Fleshmarket Close by Ian Rankin
|Fleshmarket Close by Ian Rankin|
|Reviewer: Sue Magee|
|Summary: The 16th in the Inspector Rebus series moves into new territory as Rankin tackles the problems of illegal immigrants and asylum seakers in Edinburgh. It's an excellent plot with plenty of other sub-plots in the background and a satisfying finale. It's worth buying as it's a novel that could easily be reread.|
|Buy? Yes||Borrow? Yes|
|Pages: 496||Date: August 2005|
I don't often buy fiction in hardback: it's expensive and only the very best is reread. I do make an exception for the Inspector Rebus books by Ian Rankin though, as quite a few family and friends will read the book. Actually, that's just my rationalisation - I can't wait for the paperback edition to find out what's happening in the Rebus world.
The body of an illegal immigrant is found in Knoxland, one of Edinburgh's most notorious housing schemes. There's a host of questions to be answered, ranging from the basic "who is he?" through to the more complex reasons for the murder. Rebus has other things on his mind too. His old police station has closed down and the powers-that-be are making it clear that they would prefer him to retire, but Rebus doesn't really have a life to retire to. Asked what he'd do he says that he'd get liver disease - he's already made the down payment.
Rebus' protégé, Siobhan Clarke, is looking into the disappearance of a teenage girl, whose sister committed suicide after being raped. Coincidentally, the rapist has just been released from prison. She's also got the problem of two skeletons found under the cement floor of a pub in Fleshmarket Close, which seem to be part of an elaborate hoax, but to what end?
Few people can claim to have only the blood of their homeland flowing in their veins. Most have immigrants further up the family tree. Rebus has a Polish grandfather and this makes him more sympathetic to the plight of the residents of an asylum-seekers' detention centre. I have sympathy for asylum seekers, whatever their reason for leaving their home country, and I found the descriptions of the lives of the immigrants moving. The facts have been carefully researched and the bleak impossibility of it all is well presented. You're not bludgeoned with the facts but quite the reverse. Immigration isn't one of my "causes", but I found myself reading from the websites which Rankin recommends for further information.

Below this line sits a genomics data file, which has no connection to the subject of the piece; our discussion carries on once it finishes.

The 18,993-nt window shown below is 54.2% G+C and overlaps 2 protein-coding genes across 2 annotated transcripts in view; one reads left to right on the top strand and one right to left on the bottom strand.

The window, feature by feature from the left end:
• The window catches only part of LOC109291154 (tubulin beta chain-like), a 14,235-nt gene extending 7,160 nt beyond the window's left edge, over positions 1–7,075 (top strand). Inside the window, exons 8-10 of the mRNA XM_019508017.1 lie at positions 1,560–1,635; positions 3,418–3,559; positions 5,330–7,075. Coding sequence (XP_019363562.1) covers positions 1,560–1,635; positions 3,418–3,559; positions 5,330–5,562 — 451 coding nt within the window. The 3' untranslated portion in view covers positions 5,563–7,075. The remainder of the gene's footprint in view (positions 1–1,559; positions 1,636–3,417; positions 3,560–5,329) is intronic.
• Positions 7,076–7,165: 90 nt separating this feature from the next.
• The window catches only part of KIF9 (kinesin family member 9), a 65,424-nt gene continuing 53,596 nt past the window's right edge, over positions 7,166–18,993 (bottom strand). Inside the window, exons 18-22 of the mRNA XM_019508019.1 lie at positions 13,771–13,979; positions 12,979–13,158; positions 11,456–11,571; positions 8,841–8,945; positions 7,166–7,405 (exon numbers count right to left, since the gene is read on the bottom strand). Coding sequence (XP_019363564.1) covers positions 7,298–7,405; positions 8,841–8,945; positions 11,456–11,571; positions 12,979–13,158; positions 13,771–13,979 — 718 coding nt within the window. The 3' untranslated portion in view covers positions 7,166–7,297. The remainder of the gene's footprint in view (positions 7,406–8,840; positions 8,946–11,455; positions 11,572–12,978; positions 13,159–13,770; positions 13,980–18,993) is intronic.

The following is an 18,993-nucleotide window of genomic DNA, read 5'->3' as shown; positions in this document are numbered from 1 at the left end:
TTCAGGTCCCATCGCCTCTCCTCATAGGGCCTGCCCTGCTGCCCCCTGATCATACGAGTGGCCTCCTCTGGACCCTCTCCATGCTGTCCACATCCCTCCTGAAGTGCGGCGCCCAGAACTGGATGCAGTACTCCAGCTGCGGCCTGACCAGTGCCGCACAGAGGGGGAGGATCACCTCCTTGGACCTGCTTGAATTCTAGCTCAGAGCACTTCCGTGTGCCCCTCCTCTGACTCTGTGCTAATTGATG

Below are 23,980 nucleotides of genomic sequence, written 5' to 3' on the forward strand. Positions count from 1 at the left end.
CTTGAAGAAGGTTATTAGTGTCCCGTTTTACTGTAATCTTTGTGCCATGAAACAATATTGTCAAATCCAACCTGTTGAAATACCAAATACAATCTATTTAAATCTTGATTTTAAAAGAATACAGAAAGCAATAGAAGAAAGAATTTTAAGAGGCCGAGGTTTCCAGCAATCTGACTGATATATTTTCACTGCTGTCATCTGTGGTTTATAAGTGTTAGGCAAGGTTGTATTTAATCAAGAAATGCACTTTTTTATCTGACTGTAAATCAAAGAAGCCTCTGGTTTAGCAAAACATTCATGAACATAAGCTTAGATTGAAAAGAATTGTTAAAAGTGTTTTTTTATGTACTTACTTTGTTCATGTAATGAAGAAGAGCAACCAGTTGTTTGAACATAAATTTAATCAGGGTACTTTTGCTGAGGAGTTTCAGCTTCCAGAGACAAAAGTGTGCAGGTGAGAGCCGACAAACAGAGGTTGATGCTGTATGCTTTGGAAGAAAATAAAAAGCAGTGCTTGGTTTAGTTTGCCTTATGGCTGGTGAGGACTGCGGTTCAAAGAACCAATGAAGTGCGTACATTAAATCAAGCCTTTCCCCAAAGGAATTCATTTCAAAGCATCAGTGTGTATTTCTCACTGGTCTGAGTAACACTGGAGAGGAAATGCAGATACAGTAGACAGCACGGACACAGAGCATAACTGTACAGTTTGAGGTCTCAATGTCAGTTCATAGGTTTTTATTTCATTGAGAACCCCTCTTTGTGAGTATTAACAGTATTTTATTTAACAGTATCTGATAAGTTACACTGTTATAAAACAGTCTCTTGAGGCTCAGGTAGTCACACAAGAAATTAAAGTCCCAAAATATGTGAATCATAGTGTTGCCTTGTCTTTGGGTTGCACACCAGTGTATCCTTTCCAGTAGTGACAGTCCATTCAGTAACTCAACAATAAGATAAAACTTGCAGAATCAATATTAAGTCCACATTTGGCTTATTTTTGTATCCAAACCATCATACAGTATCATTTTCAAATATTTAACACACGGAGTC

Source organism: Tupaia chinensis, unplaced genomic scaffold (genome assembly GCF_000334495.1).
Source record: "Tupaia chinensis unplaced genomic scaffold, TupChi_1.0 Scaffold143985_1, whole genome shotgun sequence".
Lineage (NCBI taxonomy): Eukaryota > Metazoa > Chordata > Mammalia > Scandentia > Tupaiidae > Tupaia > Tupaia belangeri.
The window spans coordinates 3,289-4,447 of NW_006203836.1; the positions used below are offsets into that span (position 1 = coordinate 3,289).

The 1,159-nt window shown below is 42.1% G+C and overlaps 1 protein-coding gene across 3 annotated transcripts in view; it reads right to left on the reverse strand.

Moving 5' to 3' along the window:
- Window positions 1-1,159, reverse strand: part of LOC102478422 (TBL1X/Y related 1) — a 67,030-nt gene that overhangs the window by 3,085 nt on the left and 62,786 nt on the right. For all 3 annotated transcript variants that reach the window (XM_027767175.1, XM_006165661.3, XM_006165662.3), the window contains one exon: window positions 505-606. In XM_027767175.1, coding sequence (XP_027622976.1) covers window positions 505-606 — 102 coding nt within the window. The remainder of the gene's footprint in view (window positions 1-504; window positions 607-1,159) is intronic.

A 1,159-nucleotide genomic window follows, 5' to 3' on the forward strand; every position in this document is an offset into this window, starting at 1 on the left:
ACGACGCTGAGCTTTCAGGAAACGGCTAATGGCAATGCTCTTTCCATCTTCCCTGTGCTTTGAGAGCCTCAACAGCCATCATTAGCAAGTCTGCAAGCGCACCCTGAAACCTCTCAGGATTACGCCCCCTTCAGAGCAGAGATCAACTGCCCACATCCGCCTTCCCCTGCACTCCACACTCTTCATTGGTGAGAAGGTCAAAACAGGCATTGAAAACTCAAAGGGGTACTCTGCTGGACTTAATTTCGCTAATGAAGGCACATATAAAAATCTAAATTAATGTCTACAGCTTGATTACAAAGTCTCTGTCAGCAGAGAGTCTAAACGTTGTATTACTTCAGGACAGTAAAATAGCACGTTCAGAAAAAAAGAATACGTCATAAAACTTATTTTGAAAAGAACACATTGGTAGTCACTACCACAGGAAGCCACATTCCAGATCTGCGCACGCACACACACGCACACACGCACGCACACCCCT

Asylum is obviously very much a current issue. Tied in with this is the standard of housing on some of the sink estates on the fringes of prosperous cities. Knoxland doesn't exist, but I could imagine the reality of living where "you could hear the neighbours cutting their toenails and smell their dinner on the stove". It's easy to see how racism gets a foothold, easier still to see the depths to which people are forced to sink just to make a living. One of the ways is the sex industry. The descriptions are evocative, but not explicit.
I've always been in awe of Rankin's ear for dialect. He never falls into the trap of producing dialect as pantomime as so many writers do, but you'd know where the story's set even without the descriptions of Edinburgh. Rankin lives in the city and travels on public transport. He knows it like the back of his hand and loves it: that comes through in the book.
Organised crime features in a number of the Rebus novels and there is an element of it in this novel. It isn't a storyline which greatly appeals to me, but it's not overworked in the book.
This is a cracking story. I read the 400 or so pages in a day and a half when I really should have been doing something else. There are a number of complex plot lines which interact well and the resolution didn't seem in the least contrived. The ending is particularly satisfying: I didn't see it coming despite the fact that all the clues were there. It's utterly readable too. You don't have to work at it - my problem was putting it down!
This is the sixteenth book in the Rebus series and I find it remarkable that they are as fresh as ever. There are still fresh insights into the personalities of the characters who appear throughout the series. With each new book they develop and grow, although it's always the plots which dominate the novels rather than the characters. You don't need to have read the preceding books to enjoy Fleshmarket Close, but you will get more from it if you've read at least some of the earlier novels. The first novel in the series is "Knots and Crosses" which is available either on its own or as part of "Rebus, the early years".
So, will it be your sort of book? If you're a fan of the 'posh detectives' of P D James and Elizabeth George novels then I'm afraid that you might find the Rebus novels a little too gritty. If you like the blood and gore of Patricia Cornwell then you might find Rankin a little tame. I'm a big fan of Michael Dibdin's Aurelio Zen novels and there are many similarities, although I would say that Rankin's writing is the more consistent. If you like a good detective story then I doubt that any of the Rebus novels will disappoint you.
You can read more book reviews or buy Fleshmarket Close by Ian Rankin at Amazon.co.uk.
You can read more book reviews or buy Fleshmarket Close by Ian Rankin at Amazon.com.
Fleshmarket Close by Ian Rankin is in the Top Ten Crime Novels.
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